I feel its his approach which is being misread currently and would only be visible next year.

        Forsakes of F1 I’m hope I’m right :)

        Godbless Bud :)

  28. malcolm.strachan says:

    James: do you know why teams have not been trying to use scrubbed tires at all??

    I was thinking that if they put a quick heat-cycle on a set of the harder compound during FP1, wouldn’t they then last longer for the first stint at a more abrasive circuit??

  29. Paul Mc says:

    Hockenheim has lost its soul in my opinion since it changed the layout. My best memories of the old circuit was Mika Hakkinens tyre exploding in 1998 and Murray Walkers reaction to it.

    Looking to this weekend i really hope Schumi can deliver a solid result and maybe a podium. Its quite fashionable to be slating him at the moment and the Schumi haters are loving it. James i remember watching Saturday qualifying in 2004 when Schumi absolutely destroyed the new layout, stunning lap. http://www.youtube.com/watch?v=_Xz0MSgkPXg

  30. Mr G says:

    Analysing all the different information given until now about tyres, weather and car performance so far, the German GP could be a very interesting race.
    Bridgestone choice of tyres is very particular, months ago Bridgestone were adamant that they did not want to see tyres not able to finish races while Bernie and the fans were crying for more marginal tyres, I wonder who won at the end, Bernie off course.
    Bringing those tyres and the possible weather changes, the teams will need to compromise on the set up and most of all, the track will not rubber up if we will have rain.
    Without any grip the supersoft will grain creating a lot of problems.
    Mercedes, Renault, Force India and Toro Rosso will struggle in these conditions and probably Ferrari with Alonso, McLaren and Red Bull will create a bigger gap w ith the rest of the field.
    In my opinion the ones to watch will be Lewis Hamilton, Jenson Button, Fernando Alonso and Mark Webber.
    I believe that Sebastian Vettel will struggle with these conditions and my personal choice for the win in Germany will be Alonso, Ferrari is back in the hunt.
    But watch out, if we will have rain during the race, for Rubens as well

  31. hesus says:

    James in your comment to the previous text you mentioned the wrangle between Allsport and Fota developing. You said:

    “It’s funny that it’s never been a problem before. It will be resolved, just some early sabre rattling. There will be much bigger bumps in the road soon.”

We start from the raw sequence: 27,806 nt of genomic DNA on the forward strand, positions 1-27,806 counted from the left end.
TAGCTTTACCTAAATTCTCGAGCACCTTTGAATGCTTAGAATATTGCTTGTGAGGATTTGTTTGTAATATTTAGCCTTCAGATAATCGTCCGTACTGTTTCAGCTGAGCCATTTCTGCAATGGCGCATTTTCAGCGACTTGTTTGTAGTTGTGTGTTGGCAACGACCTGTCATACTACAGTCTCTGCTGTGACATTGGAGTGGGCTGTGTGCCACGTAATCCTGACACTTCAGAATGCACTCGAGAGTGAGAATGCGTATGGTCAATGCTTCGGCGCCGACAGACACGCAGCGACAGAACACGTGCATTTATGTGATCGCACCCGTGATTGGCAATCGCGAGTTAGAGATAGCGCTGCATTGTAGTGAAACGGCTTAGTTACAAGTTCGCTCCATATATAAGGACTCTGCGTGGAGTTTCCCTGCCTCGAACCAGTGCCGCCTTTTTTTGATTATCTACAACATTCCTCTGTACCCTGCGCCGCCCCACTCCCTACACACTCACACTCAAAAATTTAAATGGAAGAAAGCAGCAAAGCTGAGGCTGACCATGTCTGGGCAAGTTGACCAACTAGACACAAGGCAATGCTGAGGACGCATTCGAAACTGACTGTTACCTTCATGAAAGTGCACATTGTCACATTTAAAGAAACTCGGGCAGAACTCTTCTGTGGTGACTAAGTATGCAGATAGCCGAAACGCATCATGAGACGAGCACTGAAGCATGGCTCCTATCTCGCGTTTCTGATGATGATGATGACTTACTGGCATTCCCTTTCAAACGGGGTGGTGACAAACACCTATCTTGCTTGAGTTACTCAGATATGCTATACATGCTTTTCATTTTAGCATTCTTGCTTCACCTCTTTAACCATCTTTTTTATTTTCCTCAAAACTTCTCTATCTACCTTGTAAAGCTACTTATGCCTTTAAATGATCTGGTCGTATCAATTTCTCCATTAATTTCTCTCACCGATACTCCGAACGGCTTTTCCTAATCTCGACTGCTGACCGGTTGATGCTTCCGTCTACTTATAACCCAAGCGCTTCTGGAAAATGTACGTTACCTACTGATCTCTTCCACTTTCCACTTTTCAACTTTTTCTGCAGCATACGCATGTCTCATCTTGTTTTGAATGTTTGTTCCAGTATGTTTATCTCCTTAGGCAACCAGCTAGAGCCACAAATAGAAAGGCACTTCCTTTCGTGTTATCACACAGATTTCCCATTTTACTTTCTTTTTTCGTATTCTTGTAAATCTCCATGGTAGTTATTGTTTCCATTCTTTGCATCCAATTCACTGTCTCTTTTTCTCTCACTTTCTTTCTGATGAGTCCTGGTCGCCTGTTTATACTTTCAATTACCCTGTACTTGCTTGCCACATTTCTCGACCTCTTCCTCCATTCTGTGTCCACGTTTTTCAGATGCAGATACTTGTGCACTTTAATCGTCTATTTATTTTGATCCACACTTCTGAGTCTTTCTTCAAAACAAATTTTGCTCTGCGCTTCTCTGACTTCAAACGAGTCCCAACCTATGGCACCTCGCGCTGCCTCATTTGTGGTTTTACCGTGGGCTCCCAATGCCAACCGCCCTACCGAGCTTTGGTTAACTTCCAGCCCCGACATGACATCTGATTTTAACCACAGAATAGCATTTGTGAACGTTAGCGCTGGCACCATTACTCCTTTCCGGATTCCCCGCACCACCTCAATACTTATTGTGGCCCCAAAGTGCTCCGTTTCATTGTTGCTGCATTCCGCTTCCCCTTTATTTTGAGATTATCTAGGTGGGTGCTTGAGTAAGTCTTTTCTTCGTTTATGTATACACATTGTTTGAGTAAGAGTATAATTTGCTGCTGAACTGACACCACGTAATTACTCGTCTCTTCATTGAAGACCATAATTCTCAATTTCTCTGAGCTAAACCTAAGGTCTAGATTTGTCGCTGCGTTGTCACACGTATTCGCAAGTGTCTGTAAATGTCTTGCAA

It would be interesting to know what bumbs are we talking about. After Hungary there will be plenty of time to talk about 2011 season. Maybe there is a chance for “10 issues that have to be cleared for the 2011 season” text on your blog?

    1. James Allen says:

      It’s not 2011, its 2013 we are talking about. THe new Concorde Agreement

  32. ogi says:

    James do you know will it be “drivers trackers” on BBC online for this race?
    It was great for British GP.

    1. James Allen says:

      Don’t know, but I imagine so as it was a great success

      1. ogi says:

        Following the success of its introduction at the British Grand Prix, BBC Sport has decided to continue with the new Formula 1 driver tracker feature.
        Great!

  33. PaulL says:

    To be honest the idea of tyres spicing up the racing seems a gimmick. I’m not in favour of tyre management being a driver skill – I only want flat out sprinting. You can tell more about a driver who can push the limits of his car and himself.

  34. Mars says:

    There is a report out now which says that a senior RBR mechanic stated anonymously that Webber did not want the wing during the training sessions.

    He was only complaining about how it’s not good and won’t work. And when suddenly 1 was left over, he wanted the wing come hell or high water. And the team was very surprised and shocked he made such a fuss about it, while he didn’t even want work on the wing dirung the training.

    Vettel on the other hand was positive about the wing during the training sessions. Adding these things up led the team to decide what they decided.